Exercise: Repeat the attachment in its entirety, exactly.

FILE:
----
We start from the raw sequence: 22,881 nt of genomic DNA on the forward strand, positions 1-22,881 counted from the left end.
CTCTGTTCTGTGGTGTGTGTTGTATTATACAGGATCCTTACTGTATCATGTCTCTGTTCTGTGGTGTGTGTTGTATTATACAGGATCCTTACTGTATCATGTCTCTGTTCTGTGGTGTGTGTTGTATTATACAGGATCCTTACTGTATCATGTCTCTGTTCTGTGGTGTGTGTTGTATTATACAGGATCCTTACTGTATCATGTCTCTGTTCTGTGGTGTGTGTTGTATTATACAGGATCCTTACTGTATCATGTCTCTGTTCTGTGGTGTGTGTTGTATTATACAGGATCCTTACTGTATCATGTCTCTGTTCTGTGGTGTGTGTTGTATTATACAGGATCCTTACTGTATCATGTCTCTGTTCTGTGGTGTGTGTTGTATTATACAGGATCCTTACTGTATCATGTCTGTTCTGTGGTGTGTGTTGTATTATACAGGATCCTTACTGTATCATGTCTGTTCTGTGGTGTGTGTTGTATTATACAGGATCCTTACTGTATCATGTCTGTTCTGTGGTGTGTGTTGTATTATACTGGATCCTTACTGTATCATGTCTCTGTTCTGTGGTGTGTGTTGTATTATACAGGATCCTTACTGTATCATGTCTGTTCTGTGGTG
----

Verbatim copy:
We start from the raw sequence: 22,881 nt of genomic DNA on the forward strand, positions 1-22,881 counted from the left end.
CTCTGTTCTGTGGTGTGTGTTGTATTATACAGGATCCTTACTGTATCATGTCTCTGTTCTGTGGTGTGTGTTGTATTATACAGGATCCTTACTGTATCATGTCTCTGTTCTGTGGTGTGTGTTGTATTATACAGGATCCTTACTGTATCATGTCTCTGTTCTGTGGTGTGTGTTGTATTATACAGGATCCTTACTGTATCATGTCTCTGTTCTGTGGTGTGTGTTGTATTATACAGGATCCTTACTGTATCATGTCTCTGTTCTGTGGTGTGTGTTGTATTATACAGGATCCTTACTGTATCATGTCTCTGTTCTGTGGTGTGTGTTGTATTATACAGGATCCTTACTGTATCATGTCTCTGTTCTGTGGTGTGTGTTGTATTATACAGGATCCTTACTGTATCATGTCTGTTCTGTGGTGTGTGTTGTATTATACAGGATCCTTACTGTATCATGTCTGTTCTGTGGTGTGTGTTGTATTATACAGGATCCTTACTGTATCATGTCTGTTCTGTGGTGTGTGTTGTATTATACTGGATCCTTACTGTATCATGTCTCTGTTCTGTGGTGTGTGTTGTATTATACAGGATCCTTACTGTATCATGTCTGTTCTGTGGTG